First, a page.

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Ginsburg Surgery Fuels Talk of Obama’s Supreme Court Picks

Updated: 6 p.m.

The hospitalization Thursday of Supreme Court Justice Ruth Bader Ginsburg for pancreatic cancer surgery set off quiet speculation about the type of high-court nominee President Barack Obama may appoint.

An opening on the Supreme Court was expected to come at some point during Obama’s four-year term, but not in the early days of his presidency. If a vacancy occurred, Senators would be forced into a high-profile and potentially explosive debate — one that could set the tone for how Obama intends to approach the federal judiciary.

Nominated by then-President Bill Clinton in 1993, Ginsburg, 75, is one of the most reliably liberal members of the Supreme Court.

She underwent surgery Thursday for the cancer, and she is expected to remain in the hospital for several days.

With Ginsburg’s prognosis still unclear, most sources declined to comment on the record regarding potential replacements on the bench.

Obama was not expected to begin nominating candidates to the federal judiciary until sometime in the spring, and even then those nominees were expected to be for district and circuit courts.

Obama and Judiciary ranking member Arlen Specter (R-Pa.) discussed the broader topic of judicial nominations this week during a private meeting at the White House. At that session, Obama told Specter he would tap judicial nominees who could garner Republican and Democratic support.

One source, who asked for anonymity, said that before Ginsburg’s hospitalization, officials in the Obama administration had already started preliminary discussions with outside legal experts and organizations on the possible appointees.

While Republicans and conservative organizations will ratchet up the pressure on Obama to tap a moderate for the Supreme Court, he will also feel significant pressure from his left wing. Progressives will likely push the White House to tap someone who can act as a counterbalance to the court’s phalanx of conservatives, Chief Justice John Roberts and Justices Antonin Scalia, Samuel Alito and Clarence Thomas.

“In order to bring balance back you need a counterweight to Scalia and Alito,” the source said, adding that liberals will also push hard for a woman or minority. “It seems to me this court needs to diversify.”

One name that has made the rounds in Washington is that of Sonia Sotomayor, a 2nd Circuit Court of Appeals judge. Although politically moderate, Sotomayor would likely find support within the liberal community. She was nominated to the Circuit Court by President George H.W. Bush.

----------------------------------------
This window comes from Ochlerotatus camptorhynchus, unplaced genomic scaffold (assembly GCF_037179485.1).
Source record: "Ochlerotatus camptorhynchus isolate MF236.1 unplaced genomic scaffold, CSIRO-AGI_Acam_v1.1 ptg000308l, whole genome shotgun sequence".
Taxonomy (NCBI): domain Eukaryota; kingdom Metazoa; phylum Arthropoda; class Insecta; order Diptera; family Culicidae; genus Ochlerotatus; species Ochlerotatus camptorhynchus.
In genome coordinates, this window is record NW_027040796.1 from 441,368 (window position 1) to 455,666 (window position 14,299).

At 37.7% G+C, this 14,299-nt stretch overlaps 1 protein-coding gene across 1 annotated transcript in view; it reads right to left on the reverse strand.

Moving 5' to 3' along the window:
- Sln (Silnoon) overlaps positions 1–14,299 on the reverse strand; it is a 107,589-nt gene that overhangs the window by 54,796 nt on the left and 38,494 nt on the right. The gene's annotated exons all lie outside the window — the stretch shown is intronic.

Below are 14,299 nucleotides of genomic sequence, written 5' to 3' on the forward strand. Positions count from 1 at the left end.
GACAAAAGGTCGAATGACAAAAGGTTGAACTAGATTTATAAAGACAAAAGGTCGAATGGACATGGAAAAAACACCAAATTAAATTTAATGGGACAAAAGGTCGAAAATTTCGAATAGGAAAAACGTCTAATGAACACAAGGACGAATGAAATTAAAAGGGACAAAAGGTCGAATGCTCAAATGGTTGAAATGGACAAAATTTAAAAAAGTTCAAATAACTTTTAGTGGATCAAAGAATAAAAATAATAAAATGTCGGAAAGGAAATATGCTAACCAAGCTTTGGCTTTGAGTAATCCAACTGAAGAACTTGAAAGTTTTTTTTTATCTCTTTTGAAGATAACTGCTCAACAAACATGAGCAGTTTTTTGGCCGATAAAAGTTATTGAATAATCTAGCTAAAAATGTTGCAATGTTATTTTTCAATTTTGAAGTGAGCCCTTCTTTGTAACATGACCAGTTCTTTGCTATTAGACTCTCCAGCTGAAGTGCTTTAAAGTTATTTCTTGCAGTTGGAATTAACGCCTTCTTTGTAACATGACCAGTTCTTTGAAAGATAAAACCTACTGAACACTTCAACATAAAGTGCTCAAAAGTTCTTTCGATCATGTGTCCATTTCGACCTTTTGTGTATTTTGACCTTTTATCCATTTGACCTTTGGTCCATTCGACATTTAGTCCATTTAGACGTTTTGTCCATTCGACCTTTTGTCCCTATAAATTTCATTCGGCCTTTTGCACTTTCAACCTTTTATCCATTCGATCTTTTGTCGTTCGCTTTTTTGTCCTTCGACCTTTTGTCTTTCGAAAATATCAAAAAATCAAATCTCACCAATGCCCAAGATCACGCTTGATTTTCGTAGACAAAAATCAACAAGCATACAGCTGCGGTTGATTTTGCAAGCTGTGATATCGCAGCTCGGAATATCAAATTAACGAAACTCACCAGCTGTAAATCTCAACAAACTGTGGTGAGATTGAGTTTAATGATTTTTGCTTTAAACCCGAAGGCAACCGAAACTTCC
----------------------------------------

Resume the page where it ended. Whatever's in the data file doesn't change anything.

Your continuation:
Yale Law School Dean Harold Koh has also been mentioned as a potential pick, as have O’Melveny & Myers Supreme Court litigator Pamela Harris, Stanford law professor and former dean Kathleen Sullivan and Merrick Garland, a judge on the U.S. Court of Appeals for the D.C. Circuit.

Pancreatic cancer is an aggressive form of cancer, and its mortality rates are extremely high, according to medical journals. However, because Ginsburg’s tumor was found at an early stage, the likelihood of a full recovery is significantly higher than in most cases that go undetected for extensive periods of time.

Ginsburg had surgery for colon cancer in 1999.

With Ginsburg still hospitalized at Memorial Sloan-Kettering Cancer Center in New York City, politicians and activists largely avoided publicly discussing a potential replacement, instead issuing statements wishing the justice a speedy recovery.

The president has not yet spoken to Ginsburg but wishes her a “speedy recovery,” White House Press Secretary Robert Gibbs said this afternoon.

Senate Judiciary Chairman Patrick Leahy (D-Vt.), whose panel has jurisdiction over Supreme Court nominees, expressed support for Ginsburg.

“Marcelle and I are keeping Justice Ginsburg and her family in our thoughts and prayers at this difficult time,” he said in a statement.

In a statement, National Jewish Democratic Council Executive Director Ira Foreman praised Ginsburg’s record on women’s rights and civil liberties and wished the Supreme Court justice a speedy recovery.

“Our thoughts and prayers go out to Justice Ruth Bader Ginsburg and her family at this time,” the statement read. “As a member of the U.S. Supreme Court, Ginsburg has been a strong supporter of women’s rights and civil liberties throughout her career. Ginsburg, one of our nation’s brightest legal minds, is the first Jewish woman to serve on our country’s highest court.”

Likewise, People for the American Way President Kathryn Kolbert called Ginsburg a “critical and crucial voice for civil rights and civil liberties on the court.”

The conservative Committee for Justice released a statement that, while wishing Ginsburg a full recovery, also highlighted the often grim prospects pancreatic cancer patients face and that her illness “serves to remind the President, the Senate, and groups like CFJ on both sides of the debate that — with two-thirds of the Court being 70 or older as of this September — a Supreme Court vacancy in the near future is a virtual statistical certainty.”

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